On most of these services, if you 'befriend' somebody (whatever the site calls it and they are all similar but different), they will often 'friend' you back, then you can see their friends, and they can see you. And so on. Before too long, you'll have a web of contacts, and every one of those contacts has contacts, and there you go.
You have Networked!
Now when you post a Spring special on "squid ink washing", more people will see it, and somebody may call and that call may translate into a purchase.
But remember when you post updates and notices, do NOT spam everybody all the time about everything. Which means, no matter how tempting it is to use an automated 'robot' program to send out something every twenty minutes, don't do it. Over posting will not only get you 'un-friended' quicker than just about anything else, it may get you banned from the system. When you do send out an update, make it meaningful or at least interesting. (and remember to spell everything correctly too!)
One last thing to think about when you are putting together, or updating, your business website or page, or even your personal information on these sites, what sort of impression are you giving to those that do not already know you. This page will be the first chance they have to see and judge you and your business. If you are a professional of some description, do you really think it is a good idea to "pimp" your page? If something is "trendy" there is a very good chance that it will also become tiresomely overdone quickly as well, case in point "faux painting" walls with sponges, yes it was "all the rage" a few years ago, and now the companies that make concealer paints are doing great business as people cover it up. Never mind the information on your page, if the first thing they see, or hear, is obnoxious, they may never get to your information. If it is hard to read, such as red text on an orange background, or in some font that looks like ancient Celtic runes, nobody may ever read it.
Another thing to consider, will your page print? In many cases, people will still print things out so they have the address and directions, or maybe even your carefully hand drawn map, so when they are out and about on the town they can find you.
This writer knows of a restaurant who went all out on their new website to make it as "gee whiz" as it could possibly be, and it is, complete with music that will not shut off and animated flowers around their logo. Which is all fine and dandy, but it will not print. There is no way to make the printer see the Flash presentation and render it to paper. No address, no phone number, no menu, nothing comes out other than the URL at the top of the page to show what it is. The bottom line on that, they lost some business because of their web page design.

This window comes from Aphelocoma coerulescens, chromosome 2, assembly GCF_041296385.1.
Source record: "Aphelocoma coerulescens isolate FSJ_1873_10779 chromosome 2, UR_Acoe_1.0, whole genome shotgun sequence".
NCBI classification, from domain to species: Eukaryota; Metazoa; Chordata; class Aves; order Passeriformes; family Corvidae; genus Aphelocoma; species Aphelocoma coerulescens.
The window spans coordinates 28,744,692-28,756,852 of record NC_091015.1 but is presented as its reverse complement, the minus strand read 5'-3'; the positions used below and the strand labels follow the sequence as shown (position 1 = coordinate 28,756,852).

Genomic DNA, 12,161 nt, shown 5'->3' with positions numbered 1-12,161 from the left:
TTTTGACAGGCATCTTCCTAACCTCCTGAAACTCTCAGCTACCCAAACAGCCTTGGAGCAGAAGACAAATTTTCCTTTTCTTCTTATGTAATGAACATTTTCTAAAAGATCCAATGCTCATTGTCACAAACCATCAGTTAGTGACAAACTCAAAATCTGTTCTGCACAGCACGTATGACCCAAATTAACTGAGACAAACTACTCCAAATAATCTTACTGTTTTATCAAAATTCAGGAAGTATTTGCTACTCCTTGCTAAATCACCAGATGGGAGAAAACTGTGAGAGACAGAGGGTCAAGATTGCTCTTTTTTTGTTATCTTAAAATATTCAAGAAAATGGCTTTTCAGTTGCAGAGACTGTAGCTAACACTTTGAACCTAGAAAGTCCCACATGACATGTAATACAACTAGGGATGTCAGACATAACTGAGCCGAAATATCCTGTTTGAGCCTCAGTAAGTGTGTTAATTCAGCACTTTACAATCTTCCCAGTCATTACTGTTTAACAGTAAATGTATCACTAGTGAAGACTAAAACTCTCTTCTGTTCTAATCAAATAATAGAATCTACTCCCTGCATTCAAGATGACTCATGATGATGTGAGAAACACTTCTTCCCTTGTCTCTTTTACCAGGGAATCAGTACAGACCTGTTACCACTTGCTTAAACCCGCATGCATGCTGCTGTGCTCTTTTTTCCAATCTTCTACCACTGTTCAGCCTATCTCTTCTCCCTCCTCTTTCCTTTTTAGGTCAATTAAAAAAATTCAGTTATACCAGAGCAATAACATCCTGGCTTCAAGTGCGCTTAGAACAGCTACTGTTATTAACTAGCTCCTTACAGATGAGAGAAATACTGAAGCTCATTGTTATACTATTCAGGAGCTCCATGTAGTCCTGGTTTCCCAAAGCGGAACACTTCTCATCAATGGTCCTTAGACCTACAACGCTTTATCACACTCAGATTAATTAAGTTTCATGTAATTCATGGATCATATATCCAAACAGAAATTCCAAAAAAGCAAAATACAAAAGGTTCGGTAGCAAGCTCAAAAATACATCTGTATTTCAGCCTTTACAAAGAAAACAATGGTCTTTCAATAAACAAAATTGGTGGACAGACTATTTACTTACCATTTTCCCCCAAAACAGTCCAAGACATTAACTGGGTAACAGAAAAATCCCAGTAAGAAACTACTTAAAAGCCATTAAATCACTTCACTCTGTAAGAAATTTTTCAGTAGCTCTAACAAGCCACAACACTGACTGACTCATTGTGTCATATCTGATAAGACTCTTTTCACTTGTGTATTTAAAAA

Another problem with "trendy pimping" a page is that not everybody uses the same browser these days. Your animation may work fine in Opera, but come out the wrong color in Mozilla and Chrome, and be blocked in IE as malware, and not load at all on a mobile device. Is that the way you really want it to be? The cross-platform operability of a page, even a social networking page, isn't just a buzz word now, it is reality. If your shopping cart doesn't work in Safari, then you just eliminated every teacher on break in the school lounges that have Apple machines for staff use as a potential customer.
The best rule for a professional or business site is still KISS, yes the old "Keep It Simple..." rule.
That and: Remember Your Mission. Why are you doing it? If the reason the page exists is to get information to customers, present the information up front and uncluttered and unless you are a programmer who specializes in animated flowers or dancing cows, you may want to keep that sort of thing to a minimum as well.
For the general public, a clean, sharp, professional presentation is probably better in the long run, unless you are selling cutting edge freestyle skateboarding accessories. It is always a good idea to consider your audience before and after putting your page together. And if you want to have it both ways, one easy on the eyes page for Mom and Dad and the other for the fourteen year old wheel-grinder with a flaming skull laughing at you from the menu scrollbar, go for it, make two pages.
When it is all said and done, sit back and look at it like a customer. If something on the page draws attention to itself, is it supposed to? If not, does it need to be there?
Have somebody else check it out. Can they find the link for your store hours or shipping rates for online businesses? If the button to click to buy whatever it is is hidden under an endless menu list of options, they may never click on it because they can more easily find their browser's Back button and go to another site.
And if that is the case, then we have all just wasted our time.
Let's hope not, thank you.
Further Note: The Author is NOT an expert on anything in particular, nor does it play one on TV. However, the author is forcing himself to engage in online social networking both for business as well as personal use. Thank you